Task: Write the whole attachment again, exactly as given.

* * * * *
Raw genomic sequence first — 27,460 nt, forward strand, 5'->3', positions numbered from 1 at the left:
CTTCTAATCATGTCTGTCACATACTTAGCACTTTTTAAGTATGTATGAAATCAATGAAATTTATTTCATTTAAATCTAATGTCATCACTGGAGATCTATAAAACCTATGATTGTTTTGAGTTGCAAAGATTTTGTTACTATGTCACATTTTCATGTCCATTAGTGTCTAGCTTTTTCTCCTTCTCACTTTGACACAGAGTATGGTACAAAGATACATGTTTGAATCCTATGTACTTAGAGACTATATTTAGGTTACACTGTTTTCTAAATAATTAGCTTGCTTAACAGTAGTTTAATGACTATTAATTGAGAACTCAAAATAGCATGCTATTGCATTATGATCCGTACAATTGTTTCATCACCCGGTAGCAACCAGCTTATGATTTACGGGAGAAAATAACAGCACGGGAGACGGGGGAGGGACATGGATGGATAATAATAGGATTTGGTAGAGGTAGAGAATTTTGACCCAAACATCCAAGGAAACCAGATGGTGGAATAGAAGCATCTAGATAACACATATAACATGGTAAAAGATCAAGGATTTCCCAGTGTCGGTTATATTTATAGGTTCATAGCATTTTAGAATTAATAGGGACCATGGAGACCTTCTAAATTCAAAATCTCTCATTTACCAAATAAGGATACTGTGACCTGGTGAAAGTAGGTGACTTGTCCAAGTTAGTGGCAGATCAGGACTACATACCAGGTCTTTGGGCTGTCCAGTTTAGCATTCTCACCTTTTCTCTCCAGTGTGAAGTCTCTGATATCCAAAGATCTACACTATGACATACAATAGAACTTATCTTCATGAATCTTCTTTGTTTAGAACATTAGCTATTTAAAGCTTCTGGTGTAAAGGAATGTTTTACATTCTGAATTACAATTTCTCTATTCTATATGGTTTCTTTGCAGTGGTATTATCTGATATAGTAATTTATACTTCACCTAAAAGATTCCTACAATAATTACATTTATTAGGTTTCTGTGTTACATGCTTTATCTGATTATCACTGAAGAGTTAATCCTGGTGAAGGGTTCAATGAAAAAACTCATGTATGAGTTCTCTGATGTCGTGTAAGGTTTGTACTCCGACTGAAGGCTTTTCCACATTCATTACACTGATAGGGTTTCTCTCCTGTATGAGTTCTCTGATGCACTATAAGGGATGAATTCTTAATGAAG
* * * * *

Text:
Raw genomic sequence first — 27,460 nt, forward strand, 5'->3', positions numbered from 1 at the left:
CTTCTAATCATGTCTGTCACATACTTAGCACTTTTTAAGTATGTATGAAATCAATGAAATTTATTTCATTTAAATCTAATGTCATCACTGGAGATCTATAAAACCTATGATTGTTTTGAGTTGCAAAGATTTTGTTACTATGTCACATTTTCATGTCCATTAGTGTCTAGCTTTTTCTCCTTCTCACTTTGACACAGAGTATGGTACAAAGATACATGTTTGAATCCTATGTACTTAGAGACTATATTTAGGTTACACTGTTTTCTAAATAATTAGCTTGCTTAACAGTAGTTTAATGACTATTAATTGAGAACTCAAAATAGCATGCTATTGCATTATGATCCGTACAATTGTTTCATCACCCGGTAGCAACCAGCTTATGATTTACGGGAGAAAATAACAGCACGGGAGACGGGGGAGGGACATGGATGGATAATAATAGGATTTGGTAGAGGTAGAGAATTTTGACCCAAACATCCAAGGAAACCAGATGGTGGAATAGAAGCATCTAGATAACACATATAACATGGTAAAAGATCAAGGATTTCCCAGTGTCGGTTATATTTATAGGTTCATAGCATTTTAGAATTAATAGGGACCATGGAGACCTTCTAAATTCAAAATCTCTCATTTACCAAATAAGGATACTGTGACCTGGTGAAAGTAGGTGACTTGTCCAAGTTAGTGGCAGATCAGGACTACATACCAGGTCTTTGGGCTGTCCAGTTTAGCATTCTCACCTTTTCTCTCCAGTGTGAAGTCTCTGATATCCAAAGATCTACACTATGACATACAATAGAACTTATCTTCATGAATCTTCTTTGTTTAGAACATTAGCTATTTAAAGCTTCTGGTGTAAAGGAATGTTTTACATTCTGAATTACAATTTCTCTATTCTATATGGTTTCTTTGCAGTGGTATTATCTGATATAGTAATTTATACTTCACCTAAAAGATTCCTACAATAATTACATTTATTAGGTTTCTGTGTTACATGCTTTATCTGATTATCACTGAAGAGTTAATCCTGGTGAAGGGTTCAATGAAAAAACTCATGTATGAGTTCTCTGATGTCGTGTAAGGTTTGTACTCCGACTGAAGGCTTTTCCACATTCATTACACTGATAGGGTTTCTCTCCTGTATGAGTTCTCTGATGCACTATAAGGGATGAATTCTTAATGAAG